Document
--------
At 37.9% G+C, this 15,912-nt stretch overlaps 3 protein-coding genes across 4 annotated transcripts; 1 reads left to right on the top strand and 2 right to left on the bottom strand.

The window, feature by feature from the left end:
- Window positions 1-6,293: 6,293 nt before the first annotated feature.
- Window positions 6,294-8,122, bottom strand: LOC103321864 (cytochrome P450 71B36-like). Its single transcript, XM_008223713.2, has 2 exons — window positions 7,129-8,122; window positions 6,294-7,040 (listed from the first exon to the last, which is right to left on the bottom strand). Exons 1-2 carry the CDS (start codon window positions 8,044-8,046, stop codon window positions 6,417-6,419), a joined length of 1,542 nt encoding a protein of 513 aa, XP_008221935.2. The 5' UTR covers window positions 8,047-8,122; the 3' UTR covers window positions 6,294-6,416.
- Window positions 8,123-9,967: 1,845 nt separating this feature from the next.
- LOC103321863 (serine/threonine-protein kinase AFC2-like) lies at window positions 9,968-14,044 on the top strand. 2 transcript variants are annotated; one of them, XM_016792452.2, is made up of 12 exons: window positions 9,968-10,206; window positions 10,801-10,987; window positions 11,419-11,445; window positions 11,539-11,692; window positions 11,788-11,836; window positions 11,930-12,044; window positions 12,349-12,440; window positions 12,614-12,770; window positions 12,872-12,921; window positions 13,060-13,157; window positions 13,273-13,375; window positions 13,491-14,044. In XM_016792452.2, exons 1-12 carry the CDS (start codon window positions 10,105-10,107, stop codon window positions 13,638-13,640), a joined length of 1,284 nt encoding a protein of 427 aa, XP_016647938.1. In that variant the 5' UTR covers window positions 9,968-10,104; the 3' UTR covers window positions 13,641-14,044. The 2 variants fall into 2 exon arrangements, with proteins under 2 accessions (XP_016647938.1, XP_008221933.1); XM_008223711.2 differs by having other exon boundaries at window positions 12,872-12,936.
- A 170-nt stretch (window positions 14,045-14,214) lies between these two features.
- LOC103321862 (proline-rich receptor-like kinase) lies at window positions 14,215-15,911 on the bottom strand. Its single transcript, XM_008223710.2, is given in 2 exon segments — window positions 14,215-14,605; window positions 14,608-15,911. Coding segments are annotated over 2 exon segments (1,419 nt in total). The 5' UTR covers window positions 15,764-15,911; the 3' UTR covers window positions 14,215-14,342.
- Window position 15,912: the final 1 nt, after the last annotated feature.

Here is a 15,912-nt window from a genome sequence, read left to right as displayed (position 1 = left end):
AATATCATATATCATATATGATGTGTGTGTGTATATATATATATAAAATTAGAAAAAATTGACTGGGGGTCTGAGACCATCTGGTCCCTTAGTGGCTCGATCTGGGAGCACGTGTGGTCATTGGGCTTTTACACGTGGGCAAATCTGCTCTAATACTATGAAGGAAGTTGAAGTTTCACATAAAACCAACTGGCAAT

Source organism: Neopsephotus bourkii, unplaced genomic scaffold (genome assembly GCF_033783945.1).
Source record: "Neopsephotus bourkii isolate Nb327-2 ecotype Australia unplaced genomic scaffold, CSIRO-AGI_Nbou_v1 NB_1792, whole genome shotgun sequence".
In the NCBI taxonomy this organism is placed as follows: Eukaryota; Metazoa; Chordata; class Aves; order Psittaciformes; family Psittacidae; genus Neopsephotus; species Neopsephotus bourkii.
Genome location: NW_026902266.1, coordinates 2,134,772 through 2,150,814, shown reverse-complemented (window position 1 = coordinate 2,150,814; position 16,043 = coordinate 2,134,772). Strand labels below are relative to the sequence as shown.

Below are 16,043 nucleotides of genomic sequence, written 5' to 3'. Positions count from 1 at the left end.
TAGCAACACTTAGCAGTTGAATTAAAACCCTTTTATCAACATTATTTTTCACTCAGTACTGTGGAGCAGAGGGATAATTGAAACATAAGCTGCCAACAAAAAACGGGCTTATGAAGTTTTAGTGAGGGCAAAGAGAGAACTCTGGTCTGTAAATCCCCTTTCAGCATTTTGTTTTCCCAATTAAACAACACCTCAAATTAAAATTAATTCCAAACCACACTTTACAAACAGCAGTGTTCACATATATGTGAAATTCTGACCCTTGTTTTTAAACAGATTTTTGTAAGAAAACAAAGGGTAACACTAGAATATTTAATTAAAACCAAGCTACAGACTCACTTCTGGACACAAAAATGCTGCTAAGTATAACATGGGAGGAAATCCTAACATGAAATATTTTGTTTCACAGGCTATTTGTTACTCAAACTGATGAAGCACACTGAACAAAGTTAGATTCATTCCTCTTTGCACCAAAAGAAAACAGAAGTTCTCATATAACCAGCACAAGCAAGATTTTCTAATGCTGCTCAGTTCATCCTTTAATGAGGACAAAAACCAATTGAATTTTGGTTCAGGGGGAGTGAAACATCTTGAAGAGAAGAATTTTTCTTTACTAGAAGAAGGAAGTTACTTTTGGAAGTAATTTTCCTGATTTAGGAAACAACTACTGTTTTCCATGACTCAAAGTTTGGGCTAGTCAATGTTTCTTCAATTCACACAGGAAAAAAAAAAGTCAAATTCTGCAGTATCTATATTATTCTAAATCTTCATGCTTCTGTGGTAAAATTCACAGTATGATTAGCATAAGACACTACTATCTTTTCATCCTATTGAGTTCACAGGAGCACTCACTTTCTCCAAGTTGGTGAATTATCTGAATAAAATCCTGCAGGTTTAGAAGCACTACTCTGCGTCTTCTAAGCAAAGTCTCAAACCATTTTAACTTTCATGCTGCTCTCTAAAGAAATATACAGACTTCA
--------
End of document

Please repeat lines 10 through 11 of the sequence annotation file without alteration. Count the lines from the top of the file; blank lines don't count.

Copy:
Here is a 15,912-nt window from a genome sequence, read left to right as displayed (position 1 = left end):
AATATCATATATCATATATGATGTGTGTGTGTATATATATATATAAAATTAGAAAAAATTGACTGGGGGTCTGAGACCATCTGGTCCCTTAGTGGCTCGATCTGGGAGCACGTGTGGTCATTGGGCTTTTACACGTGGGCAAATCTGCTCTAATACTATGAAGGAAGTTGAAGTTTCACATAAAACCAACTGGCAAT